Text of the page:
May 29, 2019

Based on preliminary data (through May 10), S&P 500 earnings per share (EPS) for the March quarter are expected to grow 1.3% and revenues should be up about 5.6% from the year-ago period (see Figure 1). While that represents a significant deceleration from the 2018 growth rates, it is better than most Wall Street prognosticators were anticipating ahead of the 1Q earnings season.

Back in early April, investors were fearful that lingering macroeconomic concerns and a flattening yield curve were signaling an economic slowdown and a looming earnings recession (i.e. two consecutive quarters of declining earnings). While that’s still possible, it is looking less likely now. Of course, there’s still some risk that the global economy (and corporate earnings) will be hurt by another round of tariff increases. However, the U.S. economy has proven to be quite resilient in the face of such challenges.

The sharp deceleration in the EPS growth rate is not too surprising considering the fact that we are coming off an unusually strong year for earnings in 2018. Fueled in large part by a reduction in the U.S. corporate tax rate from 34% to 21%, earnings for the S&P 500 rose 23% last year. As a consequence, companies are facing tough year-over-year comparisons.

While the domestic economy has remained very healthy, it’s no secret that international markets including Europe and China have been struggling (though recent Chinese government stimulus efforts appear to have helped). That has been a headwind for the multinationals. In addition, companies with significant overseas exposure are seeing last year’s currency tailwind turn into a modest headwind (about a 2% top-line drag, on average, from the stronger U.S. dollar).

As shown in Figure 2, corporate profit margins have also come down from last year’s elevated levels as companies have had to cope with higher raw materials costs as well as a tight labor market and rising transportation costs. The good news for corporate America is that the pace of increase for many of these input costs appears to be moderating.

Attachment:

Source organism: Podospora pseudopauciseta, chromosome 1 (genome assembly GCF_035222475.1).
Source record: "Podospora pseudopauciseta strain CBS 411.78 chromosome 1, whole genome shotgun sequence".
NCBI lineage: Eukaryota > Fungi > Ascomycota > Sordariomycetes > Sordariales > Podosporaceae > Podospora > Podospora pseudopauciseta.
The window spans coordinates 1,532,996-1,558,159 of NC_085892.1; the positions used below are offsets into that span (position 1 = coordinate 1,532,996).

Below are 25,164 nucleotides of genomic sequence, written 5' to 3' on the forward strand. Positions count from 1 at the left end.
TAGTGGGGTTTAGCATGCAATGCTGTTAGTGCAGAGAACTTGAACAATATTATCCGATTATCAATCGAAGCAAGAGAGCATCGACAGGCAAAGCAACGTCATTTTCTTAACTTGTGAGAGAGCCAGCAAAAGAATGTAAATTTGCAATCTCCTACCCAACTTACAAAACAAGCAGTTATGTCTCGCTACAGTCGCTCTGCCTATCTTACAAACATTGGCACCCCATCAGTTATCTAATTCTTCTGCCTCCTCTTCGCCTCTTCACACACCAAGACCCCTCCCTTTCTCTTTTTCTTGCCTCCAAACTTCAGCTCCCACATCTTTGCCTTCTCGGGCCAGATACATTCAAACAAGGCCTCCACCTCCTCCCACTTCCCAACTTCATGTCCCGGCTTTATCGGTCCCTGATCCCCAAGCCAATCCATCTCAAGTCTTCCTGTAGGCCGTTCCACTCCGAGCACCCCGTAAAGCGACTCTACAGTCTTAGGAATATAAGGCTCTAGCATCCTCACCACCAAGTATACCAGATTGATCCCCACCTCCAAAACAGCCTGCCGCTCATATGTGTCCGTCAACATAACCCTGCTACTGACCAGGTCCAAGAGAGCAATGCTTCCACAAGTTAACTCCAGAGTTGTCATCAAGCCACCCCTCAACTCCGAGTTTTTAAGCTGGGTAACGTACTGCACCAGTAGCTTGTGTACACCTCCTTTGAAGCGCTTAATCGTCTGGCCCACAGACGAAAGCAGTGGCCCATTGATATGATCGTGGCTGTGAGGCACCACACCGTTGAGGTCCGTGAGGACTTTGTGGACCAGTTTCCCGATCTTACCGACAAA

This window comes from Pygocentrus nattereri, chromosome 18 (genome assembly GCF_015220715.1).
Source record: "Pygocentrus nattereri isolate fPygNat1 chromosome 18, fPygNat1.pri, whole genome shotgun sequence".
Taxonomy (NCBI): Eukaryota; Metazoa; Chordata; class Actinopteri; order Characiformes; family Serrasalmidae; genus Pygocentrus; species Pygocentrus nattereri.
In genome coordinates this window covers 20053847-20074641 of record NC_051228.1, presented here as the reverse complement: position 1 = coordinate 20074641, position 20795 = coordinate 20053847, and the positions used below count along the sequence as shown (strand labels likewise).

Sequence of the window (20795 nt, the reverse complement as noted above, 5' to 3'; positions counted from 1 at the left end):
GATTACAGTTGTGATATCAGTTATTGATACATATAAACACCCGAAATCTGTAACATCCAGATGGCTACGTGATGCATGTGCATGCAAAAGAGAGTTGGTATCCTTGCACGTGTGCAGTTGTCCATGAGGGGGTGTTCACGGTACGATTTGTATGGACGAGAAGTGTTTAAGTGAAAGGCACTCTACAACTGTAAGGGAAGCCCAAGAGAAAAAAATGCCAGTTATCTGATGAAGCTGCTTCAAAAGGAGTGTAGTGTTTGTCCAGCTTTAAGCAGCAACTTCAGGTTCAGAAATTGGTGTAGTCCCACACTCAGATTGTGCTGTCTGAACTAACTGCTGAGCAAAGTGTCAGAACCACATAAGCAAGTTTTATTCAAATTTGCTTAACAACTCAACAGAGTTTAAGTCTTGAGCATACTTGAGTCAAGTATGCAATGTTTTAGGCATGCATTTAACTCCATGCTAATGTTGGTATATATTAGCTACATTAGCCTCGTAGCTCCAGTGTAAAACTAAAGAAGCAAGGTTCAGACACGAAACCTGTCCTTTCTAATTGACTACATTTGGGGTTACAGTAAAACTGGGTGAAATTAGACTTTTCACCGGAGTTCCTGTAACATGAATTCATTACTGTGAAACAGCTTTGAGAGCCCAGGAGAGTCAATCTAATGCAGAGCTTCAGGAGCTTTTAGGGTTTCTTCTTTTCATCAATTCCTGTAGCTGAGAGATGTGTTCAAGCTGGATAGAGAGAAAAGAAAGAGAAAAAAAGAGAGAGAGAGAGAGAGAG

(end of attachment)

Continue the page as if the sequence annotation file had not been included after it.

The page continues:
With 448 (90%) of S&P 500 constituents having reported so far, 76% of companies have beaten the consensus (average of Wall Street analysts) on EPS and 57% have topped estimates on revenues. The EPS beat rate is well above the five-year average of 71% (per FactSet) while the revenue beat rate is about in line.

Health Care, Financials and Consumer Discretionary companies have posted the highest 1Q earnings growth rates (+10%, +8% and +7%, respectively) while Energy (-26%) and Materials (-14%) have lagged the most.

In terms of EPS beat rates, Information Technology (with 87% of companies beating the consensus), Health Care (85%) and Consumer Discretionary (81%) have had had the best results while Utilities (54%) and Energy (66%) have had the fewest positive surprises (see Figure 3).

Most of the Tech bellwethers posted better-than-expected earnings led by Microsoft (+20% yr/yr, a 14% beat) while the more cyclical Semiconductor group results were better than feared (though guidance was mostly disappointing). The huge earnings beat at (Net Income of $3.6 billion, or $7.09 per share, ~51% above the Street) set the pace for the Consumer Discretionary sector. Health Care earnings were solid, for the most part, but the stocks have been weighed down by politics. While the 2020 presidential elections are still a ways off, several of the candidates (most notably Bernie Sanders and Elizabeth Warren) have been talking about their proposed "Medicare for All" programs, which clearly spooked investors. Energy remains in a funk as upstream investments at the large diversified players have weighed on earnings while refining margins have been under pressure (though they should improve from here).

With the stock market in rally mode, investor sentiment was relatively high coming into the March-quarter earnings season. As a result, stock market reactions to positive earnings surprises have been more subdued than last quarter while misses have been treated more harshly. The average one-day reaction to an EPS beat was +1.2% (relative to the market) versus the long-term average of +1.6%. On the other hand, EPS misses have declined -3.5% (on a relative basis) versus the historical average of -2.4%.

Looking forward, Wall Street analysts expect earnings growth for the S&P 500 to remain in the low single digits in the June quarter (according to Refinitiv) and gradually improve to the high-single digits by the fourth quarter. For the full year 2019, consensus forecasts are calling for EPS growth of 3.1%, which is down from the 7.3% expected at the beginning of the year. Given the brisk pace of domestic economic growth and a few green shoots overseas, the current S&P 500 earnings forecast of $167 per share seems attainable and the 17.0x next twelve month P/E isn’t all that high considering the current low interest rate, slow and steady (a.k.a. "goldilocks") economy.


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